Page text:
Scene Associated with Mount Vernon
1824 - 1906
Scene Associated with Mount Vernon
initialed E.J. and dated 1858 (lower right)
oil on board
board: 12 ¾ by 19 ½ inches (32.4 by 49.5 cm)
framed: 17 ¼ by 24 inches (43.8 by 61 cm)
This work is recorded as number 6.0.3 in the catalogue raisonné of Eastman Johnson's work compiled by Dr. Patricia Hills. It can be accessed at www.eastmanjohnson.org.
The following condition report has been provided by Simon Parkes Art Conservation, Inc., New York, an independent restorer who is not an employee of Sotheby's:
This work is restored. The board is flat. The paint layer is stable, clean, and varnished. Retouches are visible in a couple of spots in the center of the white building, in the far right, There are a handful of small retouches in the vertical poplar tree on the right side associated with some unevenness to the board. There is one tiny spot of retouching in the left branch in the fork at center top in the willow tree. There are a few isolated dots of retouching that address tiny losses that occurred when the very top of a textured bump in the paint was lost. There are no noticeable retouches in the rest of the painting. The work is in very good state and should be hung in its current condition.
The lot is sold in the condition it is in at the time of sale. The condition report is provided to assist you with assessing the condition of the lot and is for guidance only. Any reference to condition in the condition report for the lot does not amount to a full description of condition. The images of the lot form part of the condition report for the lot. Certain images of the lot provided online may not accurately reflect the actual condition of the lot. In particular, the online images may represent colors and shades which are different to the lot's actual color and shades. The condition report for the lot may make reference to particular imperfections of the lot but you should note that the lot may have other faults not expressly referred to in the condition report for the lot or shown in the online images of the lot. The condition report may not refer to all faults, restoration, alteration or adaptation. The condition report is a statement of opinion only. For that reason, the condition report is not an alternative to taking your own professional advice regarding the condition of the lot. NOTWITHSTANDING THIS ONLINE CONDITION REPORT OR ANY DISCUSSIONS CONCERNING A LOT, ALL LOTS ARE OFFERED AND SOLD "AS IS" IN ACCORDANCE WITH THE CONDITIONS OF SALE/BUSINESS APPLICABLE TO THE RESPECTIVE SALE.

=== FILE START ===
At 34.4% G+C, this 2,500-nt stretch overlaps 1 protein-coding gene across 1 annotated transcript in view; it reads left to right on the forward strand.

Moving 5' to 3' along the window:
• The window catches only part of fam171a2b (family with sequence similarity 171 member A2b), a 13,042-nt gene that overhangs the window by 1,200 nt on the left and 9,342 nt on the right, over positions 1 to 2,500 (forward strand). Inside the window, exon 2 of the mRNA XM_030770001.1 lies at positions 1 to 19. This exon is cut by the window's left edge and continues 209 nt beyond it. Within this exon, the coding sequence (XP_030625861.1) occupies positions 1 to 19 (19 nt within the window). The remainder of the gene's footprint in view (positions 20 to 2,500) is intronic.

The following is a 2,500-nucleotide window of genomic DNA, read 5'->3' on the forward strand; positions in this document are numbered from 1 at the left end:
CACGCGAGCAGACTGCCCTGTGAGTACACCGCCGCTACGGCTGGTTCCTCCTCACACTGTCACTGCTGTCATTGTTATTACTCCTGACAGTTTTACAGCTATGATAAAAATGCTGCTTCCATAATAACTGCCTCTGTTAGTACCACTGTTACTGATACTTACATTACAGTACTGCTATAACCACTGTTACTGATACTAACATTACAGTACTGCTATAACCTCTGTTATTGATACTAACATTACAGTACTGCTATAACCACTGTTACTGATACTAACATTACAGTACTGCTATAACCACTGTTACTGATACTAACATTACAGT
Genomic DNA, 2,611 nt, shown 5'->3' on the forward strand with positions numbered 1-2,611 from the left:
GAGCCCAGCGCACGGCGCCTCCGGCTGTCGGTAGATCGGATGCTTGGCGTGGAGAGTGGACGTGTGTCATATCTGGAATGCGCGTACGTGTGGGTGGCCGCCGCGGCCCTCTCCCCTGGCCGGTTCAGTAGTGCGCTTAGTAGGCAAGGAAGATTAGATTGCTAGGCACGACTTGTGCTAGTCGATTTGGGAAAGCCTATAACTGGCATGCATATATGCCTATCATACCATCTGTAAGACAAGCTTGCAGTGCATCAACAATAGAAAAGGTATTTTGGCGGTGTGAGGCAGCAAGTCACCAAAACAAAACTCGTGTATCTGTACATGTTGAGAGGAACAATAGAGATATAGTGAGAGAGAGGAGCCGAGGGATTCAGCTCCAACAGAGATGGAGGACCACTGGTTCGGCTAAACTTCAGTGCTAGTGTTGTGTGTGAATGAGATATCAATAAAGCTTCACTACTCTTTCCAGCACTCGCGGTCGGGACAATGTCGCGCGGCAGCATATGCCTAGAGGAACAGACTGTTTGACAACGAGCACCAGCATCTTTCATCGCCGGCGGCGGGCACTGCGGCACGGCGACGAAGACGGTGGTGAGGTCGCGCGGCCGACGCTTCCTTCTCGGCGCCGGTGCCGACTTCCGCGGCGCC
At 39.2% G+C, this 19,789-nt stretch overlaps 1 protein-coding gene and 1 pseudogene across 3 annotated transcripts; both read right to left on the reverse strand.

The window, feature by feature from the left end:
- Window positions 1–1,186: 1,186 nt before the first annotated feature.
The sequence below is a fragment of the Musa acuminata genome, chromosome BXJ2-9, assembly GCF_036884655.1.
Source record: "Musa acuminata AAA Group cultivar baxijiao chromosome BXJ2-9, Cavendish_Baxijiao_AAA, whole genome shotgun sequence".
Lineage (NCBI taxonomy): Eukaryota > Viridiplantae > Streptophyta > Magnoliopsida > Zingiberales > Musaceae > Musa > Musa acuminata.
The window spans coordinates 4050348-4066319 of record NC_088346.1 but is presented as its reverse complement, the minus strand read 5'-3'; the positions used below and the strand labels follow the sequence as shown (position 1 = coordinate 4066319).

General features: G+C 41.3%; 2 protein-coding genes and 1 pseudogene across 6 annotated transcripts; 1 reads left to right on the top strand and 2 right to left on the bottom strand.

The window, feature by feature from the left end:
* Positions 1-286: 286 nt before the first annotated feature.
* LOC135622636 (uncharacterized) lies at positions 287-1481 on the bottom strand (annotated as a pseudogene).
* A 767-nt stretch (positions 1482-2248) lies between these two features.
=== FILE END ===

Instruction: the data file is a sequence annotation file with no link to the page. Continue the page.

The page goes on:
According to the artist’s wife, and first recorded in the artist’s estate sale catalogue from 1907, Eastman Johnson created the present work during his visit to George Washington's former estate in Mount Vernon, Virginia, in 1857. It relates to a companion piece Mount Vernon in 1857 (Lot 21) also offered for sale in this auction. While neither Mount Vernon in 1857 (Lot 21) nor the present work depict recognizable structures extant on the estate today, she explained in her recollections of the painting that, “This study is of peculiar interest because it represents the tomb of Washington before it was rebuilt, and is a strong argument against the present hideous Gothic structure which has taken its place. On the left, in the shadow of large trees, stands a large circular mausoleum on a high plinth, with a short flight of steps leading to the platform. Nearby on the right stands a large weeping willow, a slender yew, and various other trees near a brick wall and the corner of a whitewashed building, all in full sunlight. In the gloom of the shadow near the steps of the mausoleum are seen the figures of two women, one dressed in black, one wearing a red shawl over her shoulders, and between them a small child dressed in white.”
In more recent scholarship provided by the Mount Vernon’s Ladies Association, the structures depicted in the present work do not match recognizable spaces on the property today nor historical images. According to the Eastman Johnson catalogue raisonné, however, the present lot is related to the Mount Vernon group of paintings in Eastman Johnson’s catalogue of work.